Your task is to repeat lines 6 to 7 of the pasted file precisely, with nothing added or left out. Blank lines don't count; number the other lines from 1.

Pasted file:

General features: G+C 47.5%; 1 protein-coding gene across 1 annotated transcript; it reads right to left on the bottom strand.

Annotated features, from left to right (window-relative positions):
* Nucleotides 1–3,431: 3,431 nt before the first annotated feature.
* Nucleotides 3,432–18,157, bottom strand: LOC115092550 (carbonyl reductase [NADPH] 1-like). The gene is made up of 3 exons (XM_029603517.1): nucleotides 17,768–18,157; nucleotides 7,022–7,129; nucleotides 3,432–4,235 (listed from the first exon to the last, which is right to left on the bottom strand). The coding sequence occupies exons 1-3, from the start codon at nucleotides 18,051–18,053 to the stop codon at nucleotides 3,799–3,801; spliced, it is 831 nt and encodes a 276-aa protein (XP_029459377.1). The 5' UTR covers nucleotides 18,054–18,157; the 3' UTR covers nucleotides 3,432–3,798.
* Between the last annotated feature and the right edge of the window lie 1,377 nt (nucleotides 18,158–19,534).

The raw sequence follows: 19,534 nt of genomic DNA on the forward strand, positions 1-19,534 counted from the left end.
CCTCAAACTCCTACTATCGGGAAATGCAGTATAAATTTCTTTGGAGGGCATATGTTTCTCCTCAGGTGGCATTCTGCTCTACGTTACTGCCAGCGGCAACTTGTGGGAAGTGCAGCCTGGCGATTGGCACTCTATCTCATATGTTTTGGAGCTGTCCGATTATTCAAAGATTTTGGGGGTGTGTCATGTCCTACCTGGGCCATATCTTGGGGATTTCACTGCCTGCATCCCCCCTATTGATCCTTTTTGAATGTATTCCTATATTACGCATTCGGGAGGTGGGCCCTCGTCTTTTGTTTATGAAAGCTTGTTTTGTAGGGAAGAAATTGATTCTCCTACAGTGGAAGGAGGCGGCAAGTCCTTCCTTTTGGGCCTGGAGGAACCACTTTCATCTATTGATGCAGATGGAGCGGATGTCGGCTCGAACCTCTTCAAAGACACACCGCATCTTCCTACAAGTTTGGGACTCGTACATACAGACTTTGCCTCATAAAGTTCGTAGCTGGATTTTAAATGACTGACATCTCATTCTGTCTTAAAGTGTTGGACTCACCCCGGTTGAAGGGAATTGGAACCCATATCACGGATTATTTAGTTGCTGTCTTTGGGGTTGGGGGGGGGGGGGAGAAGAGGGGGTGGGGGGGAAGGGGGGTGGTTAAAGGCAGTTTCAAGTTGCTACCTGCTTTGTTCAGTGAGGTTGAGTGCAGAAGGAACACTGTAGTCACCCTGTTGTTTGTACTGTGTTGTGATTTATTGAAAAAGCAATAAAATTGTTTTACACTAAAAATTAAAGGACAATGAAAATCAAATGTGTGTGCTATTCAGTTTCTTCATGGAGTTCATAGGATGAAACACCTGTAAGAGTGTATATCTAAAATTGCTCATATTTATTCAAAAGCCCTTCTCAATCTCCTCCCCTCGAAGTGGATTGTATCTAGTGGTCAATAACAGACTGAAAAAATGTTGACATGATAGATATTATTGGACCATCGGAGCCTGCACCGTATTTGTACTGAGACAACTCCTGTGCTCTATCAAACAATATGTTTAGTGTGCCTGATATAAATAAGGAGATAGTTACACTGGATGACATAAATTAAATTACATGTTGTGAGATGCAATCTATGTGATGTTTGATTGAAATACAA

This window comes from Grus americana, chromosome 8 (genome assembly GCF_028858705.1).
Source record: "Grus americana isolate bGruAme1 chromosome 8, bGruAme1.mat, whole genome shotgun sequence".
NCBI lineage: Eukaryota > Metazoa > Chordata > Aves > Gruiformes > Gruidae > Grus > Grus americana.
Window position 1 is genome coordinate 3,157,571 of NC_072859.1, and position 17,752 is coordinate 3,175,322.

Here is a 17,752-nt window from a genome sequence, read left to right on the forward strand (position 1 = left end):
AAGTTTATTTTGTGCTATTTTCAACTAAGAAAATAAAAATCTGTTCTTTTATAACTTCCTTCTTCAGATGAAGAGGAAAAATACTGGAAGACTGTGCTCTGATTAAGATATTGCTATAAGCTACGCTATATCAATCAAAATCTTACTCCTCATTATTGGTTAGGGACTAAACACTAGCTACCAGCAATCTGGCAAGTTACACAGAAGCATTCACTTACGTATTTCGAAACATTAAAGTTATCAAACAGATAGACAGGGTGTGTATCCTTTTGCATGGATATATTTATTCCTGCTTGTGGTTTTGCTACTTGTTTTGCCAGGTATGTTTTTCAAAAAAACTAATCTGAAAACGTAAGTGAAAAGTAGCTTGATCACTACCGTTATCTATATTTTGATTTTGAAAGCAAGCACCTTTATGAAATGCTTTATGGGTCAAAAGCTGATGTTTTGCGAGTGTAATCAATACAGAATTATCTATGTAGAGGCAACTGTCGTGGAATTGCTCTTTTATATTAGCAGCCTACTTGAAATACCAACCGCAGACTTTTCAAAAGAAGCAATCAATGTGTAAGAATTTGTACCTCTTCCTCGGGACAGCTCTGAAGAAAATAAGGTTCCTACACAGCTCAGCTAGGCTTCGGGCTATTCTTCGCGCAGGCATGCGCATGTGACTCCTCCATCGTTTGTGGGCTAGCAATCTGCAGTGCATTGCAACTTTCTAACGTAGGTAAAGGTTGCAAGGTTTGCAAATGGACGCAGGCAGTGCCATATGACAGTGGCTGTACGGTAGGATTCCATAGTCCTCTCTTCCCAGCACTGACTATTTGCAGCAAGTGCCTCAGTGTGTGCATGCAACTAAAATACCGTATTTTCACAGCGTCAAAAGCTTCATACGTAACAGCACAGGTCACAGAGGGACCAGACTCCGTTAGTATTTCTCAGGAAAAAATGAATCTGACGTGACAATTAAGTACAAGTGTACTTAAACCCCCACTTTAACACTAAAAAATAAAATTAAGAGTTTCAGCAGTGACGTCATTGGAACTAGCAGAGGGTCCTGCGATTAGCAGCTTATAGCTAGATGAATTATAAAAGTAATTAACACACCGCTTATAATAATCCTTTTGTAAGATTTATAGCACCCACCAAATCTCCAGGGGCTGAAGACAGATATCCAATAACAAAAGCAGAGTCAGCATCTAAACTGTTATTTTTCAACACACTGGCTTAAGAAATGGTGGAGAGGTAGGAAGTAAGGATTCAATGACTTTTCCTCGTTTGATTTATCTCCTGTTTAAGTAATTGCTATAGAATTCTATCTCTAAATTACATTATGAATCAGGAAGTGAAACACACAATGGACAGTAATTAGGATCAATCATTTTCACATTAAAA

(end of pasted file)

The raw sequence follows: 19,534 nt of genomic DNA on the forward strand, positions 1-19,534 counted from the left end.
CCTCAAACTCCTACTATCGGGAAATGCAGTATAAATTTCTTTGGAGGGCATATGTTTCTCCTCAGGTGGCATTCTGCTCTACGTTACTGCCAGCGGCAACTTGTGGGAAGTGCAGCCTGGCGATTGGCACTCTATCTCATATGTTTTGGAGCTGTCCGATTATTCAAAGATTTTGGGGGTGTGTCATGTCCTACCTGGGCCATATCTTGGGGATTTCACTGCCTGCATCCCCCCTATTGATCCTTTTTGAATGTATTCCTATATTACGCATTCGGGAGGTGGGCCCTCGTCTTTTGTTTATGAAAGCTTGTTTTGTAGGGAAGAAATTGATTCTCCTACAGTGGAAGGAGGCGGCAAGTCCTTCCTTTTGGGCCTGGAGGAACCACTTTCATCTATTGATGCAGATGGAGCGGATGTCGGCTCGAACCTCTTCAAAGACACACCGCATCTTCCTACAAGTTTGGGACTCGTACATACAGACTTTGCCTCATAAAGTTCGTAGCTGGATTTTAAATGACTGACATCTCATTCTGTCTTAAAGTGTTGGACTCACCCCGGTTGAAGGGAATTGGAACCCATATCACGGATTATTTAGTTGCTGTCTTTGGGGTTGGGGGGGGGGGGGAGAAGAGGGGGTGGGGGGGAAGGGGGGTGGTTAAAGGCAGTTTCAAGTTGCTACCTGCTTTGTTCAGTGAGGTTGAGTGCAGAAGGAACACTGTAGTCACCCTGTTGTTTGTACTGTGTTGTGATTTATTGAAAAAGCAATAAAATTGTTTTACACTAAAAATTAAAGGACAATGAAAATCAAATGTGTGTGCTATTCAGTTTCTTCATGGAGTTCATAGGATGAAACACCTGTAAGAGTGTATATCTAAAATTGCTCATATTTATTCAAAAGCCCTTCTCAATCTCCTCCCCTCGAAGTGGATTGTATCTAGTGGTCAATAACAGACTGAAAAAATGTTGACATGATAGATATTATTGGACCATCGGAGCCTGCACCGTATTTGTACTGAGACAACTCCTGTGCTCTATCAAACAATATGTTTAGTGTGCCTGATATAAATAAGGAGATAGTTACACTGGATGACATAAATTAAATTACATGTTGTGAGATGCAATCTATGTGATGTTTGATTGAAATACAA